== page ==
Breaking: Two Planning Board Members, Including Former Chair, Resign

Photo: (left) Barbara Fiacco; Liz Allison

Former Chair Liz Allison and member Barbara Fiacco suddenly resigned from the Belmont Planning Board since Monday, Oct. 23.

The departure of the pair comes less than a fortnight after associate member Raffi Manjikian angerly resigned on Oct. 13 due to a “hostile work environment” created by newly-elected Chair Charles Clark. 

As of Tuesday afternoon, the board has three members – Clark, Karl Haglund, and newly appointed Stephen Pinkerton – efficiently making it redundant to make decisions as it needs a fourth member. It will be up to the Board of Selectmen to appoint replacements.

Allison, Fiacco, and Clark could not be reached at this time. The article will be updated if they decide to respond. 

Allison and Fiacco’s letters – received on Monday, Oct 23 and Tuesday, Oct. 24 – were brief statements that did not elaborate the reason for their decisions.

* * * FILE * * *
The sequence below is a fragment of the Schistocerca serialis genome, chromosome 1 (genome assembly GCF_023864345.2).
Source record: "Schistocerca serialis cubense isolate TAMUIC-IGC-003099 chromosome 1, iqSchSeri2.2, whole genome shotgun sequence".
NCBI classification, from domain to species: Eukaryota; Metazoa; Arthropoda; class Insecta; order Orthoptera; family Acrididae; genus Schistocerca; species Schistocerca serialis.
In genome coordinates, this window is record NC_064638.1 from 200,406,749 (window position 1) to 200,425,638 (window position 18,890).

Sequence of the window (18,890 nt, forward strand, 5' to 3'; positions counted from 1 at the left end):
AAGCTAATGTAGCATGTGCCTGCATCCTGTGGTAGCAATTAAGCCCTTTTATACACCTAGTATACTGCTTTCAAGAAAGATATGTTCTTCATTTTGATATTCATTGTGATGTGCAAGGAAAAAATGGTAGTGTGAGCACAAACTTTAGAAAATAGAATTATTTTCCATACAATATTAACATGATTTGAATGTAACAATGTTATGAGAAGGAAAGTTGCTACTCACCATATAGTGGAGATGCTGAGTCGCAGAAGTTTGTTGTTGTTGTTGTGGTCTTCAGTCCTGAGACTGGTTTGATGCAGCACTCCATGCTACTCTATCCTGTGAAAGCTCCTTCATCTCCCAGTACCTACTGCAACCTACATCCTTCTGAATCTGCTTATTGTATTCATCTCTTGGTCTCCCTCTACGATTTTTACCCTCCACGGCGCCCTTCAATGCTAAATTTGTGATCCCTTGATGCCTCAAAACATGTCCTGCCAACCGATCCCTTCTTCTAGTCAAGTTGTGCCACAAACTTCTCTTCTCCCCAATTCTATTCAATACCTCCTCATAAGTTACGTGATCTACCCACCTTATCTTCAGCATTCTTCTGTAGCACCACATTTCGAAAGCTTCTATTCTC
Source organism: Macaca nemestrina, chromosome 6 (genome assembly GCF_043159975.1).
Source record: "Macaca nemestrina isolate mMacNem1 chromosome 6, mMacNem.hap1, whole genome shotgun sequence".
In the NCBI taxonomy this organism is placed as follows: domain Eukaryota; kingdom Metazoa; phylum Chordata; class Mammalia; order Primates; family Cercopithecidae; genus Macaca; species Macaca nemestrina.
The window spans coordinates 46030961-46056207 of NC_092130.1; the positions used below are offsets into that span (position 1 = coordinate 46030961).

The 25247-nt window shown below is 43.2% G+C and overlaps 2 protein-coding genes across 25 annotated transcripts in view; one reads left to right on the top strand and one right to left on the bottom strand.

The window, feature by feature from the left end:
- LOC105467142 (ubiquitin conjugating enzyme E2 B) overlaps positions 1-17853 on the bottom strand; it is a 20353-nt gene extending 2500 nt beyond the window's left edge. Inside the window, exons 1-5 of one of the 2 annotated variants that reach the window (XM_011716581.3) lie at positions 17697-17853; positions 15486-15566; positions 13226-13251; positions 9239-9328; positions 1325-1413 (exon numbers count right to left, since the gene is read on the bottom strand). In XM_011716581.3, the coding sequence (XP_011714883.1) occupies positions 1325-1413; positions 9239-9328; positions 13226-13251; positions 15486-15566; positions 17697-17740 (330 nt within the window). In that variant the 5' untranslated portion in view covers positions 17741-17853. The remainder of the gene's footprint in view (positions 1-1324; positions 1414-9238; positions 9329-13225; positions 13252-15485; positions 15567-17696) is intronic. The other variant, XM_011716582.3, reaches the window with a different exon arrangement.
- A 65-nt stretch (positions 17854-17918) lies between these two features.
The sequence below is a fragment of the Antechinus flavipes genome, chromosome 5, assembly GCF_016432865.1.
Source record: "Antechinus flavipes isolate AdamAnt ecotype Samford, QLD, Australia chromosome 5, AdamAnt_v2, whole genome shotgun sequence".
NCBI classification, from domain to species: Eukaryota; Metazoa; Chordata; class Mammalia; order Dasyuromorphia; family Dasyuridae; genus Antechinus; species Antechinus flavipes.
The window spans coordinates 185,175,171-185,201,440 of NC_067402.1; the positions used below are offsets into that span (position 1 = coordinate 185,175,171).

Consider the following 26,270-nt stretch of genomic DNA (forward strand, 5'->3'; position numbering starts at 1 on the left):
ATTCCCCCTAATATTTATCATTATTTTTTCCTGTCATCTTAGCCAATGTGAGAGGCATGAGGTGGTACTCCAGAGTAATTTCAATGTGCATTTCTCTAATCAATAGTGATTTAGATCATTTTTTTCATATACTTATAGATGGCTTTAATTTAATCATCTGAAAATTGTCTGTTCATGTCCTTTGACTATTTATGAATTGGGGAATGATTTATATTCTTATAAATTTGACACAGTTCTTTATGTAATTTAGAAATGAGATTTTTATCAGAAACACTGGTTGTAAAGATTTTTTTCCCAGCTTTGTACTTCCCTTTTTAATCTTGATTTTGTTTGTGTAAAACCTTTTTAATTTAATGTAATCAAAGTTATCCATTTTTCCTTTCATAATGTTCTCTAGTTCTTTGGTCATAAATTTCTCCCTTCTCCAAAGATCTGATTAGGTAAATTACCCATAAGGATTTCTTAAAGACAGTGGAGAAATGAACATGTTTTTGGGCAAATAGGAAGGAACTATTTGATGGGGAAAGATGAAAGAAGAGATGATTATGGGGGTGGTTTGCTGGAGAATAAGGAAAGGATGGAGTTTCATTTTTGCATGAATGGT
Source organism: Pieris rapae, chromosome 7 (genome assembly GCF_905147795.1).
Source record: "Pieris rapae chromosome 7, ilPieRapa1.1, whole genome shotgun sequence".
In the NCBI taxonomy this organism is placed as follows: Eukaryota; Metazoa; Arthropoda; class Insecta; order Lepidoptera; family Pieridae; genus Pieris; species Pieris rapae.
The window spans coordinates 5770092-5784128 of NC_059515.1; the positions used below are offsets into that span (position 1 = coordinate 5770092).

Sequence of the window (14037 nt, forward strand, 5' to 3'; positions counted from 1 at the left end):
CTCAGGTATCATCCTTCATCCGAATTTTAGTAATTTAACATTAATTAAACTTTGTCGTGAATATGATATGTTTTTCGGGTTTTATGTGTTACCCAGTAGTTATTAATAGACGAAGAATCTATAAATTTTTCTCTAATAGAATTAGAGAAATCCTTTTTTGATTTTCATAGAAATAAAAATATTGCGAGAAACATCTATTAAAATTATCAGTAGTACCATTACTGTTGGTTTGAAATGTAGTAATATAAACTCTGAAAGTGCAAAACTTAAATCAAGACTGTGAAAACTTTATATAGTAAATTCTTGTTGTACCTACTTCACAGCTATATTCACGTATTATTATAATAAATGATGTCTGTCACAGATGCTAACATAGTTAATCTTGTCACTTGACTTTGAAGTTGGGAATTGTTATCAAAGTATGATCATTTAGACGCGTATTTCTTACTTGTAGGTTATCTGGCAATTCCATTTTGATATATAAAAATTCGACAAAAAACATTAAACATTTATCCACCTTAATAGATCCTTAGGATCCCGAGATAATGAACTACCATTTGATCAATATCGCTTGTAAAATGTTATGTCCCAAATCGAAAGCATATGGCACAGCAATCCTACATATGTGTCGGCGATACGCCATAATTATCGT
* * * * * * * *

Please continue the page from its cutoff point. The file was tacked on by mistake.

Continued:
“I am grateful for the opportunity to have worked with some very fine people and served a fine town,” said Allison.

Fiacco was more specific for her resignation, noting her “current workload and travel schedule. I am unable to dedicate the time necessary to address … challenges [facing the board] effectively this year.”

Allison and former member Manjikian were accused by Clark of abuse of power in September after it was revealed the pair had advocated moving the Belmont Public Library to a public/private Waverley Square development to revitalize the once-vibrant business center. The scheme, dubbed the ‘Big Idea,’ turned controversial when supporters of the library said they were never informed of the project or the move.

In the past month, a group of residents submitted a citizens’ petition to be heard at the Nov. 13 Special Town Meeting to consider changing the Planning Board from an appointed to an elected body.

Professionally, Allison is a noted economist who has served on the town’s Warrant, and Finance committees and Fiacco is a partner at the Boston law firm Foley Hoag.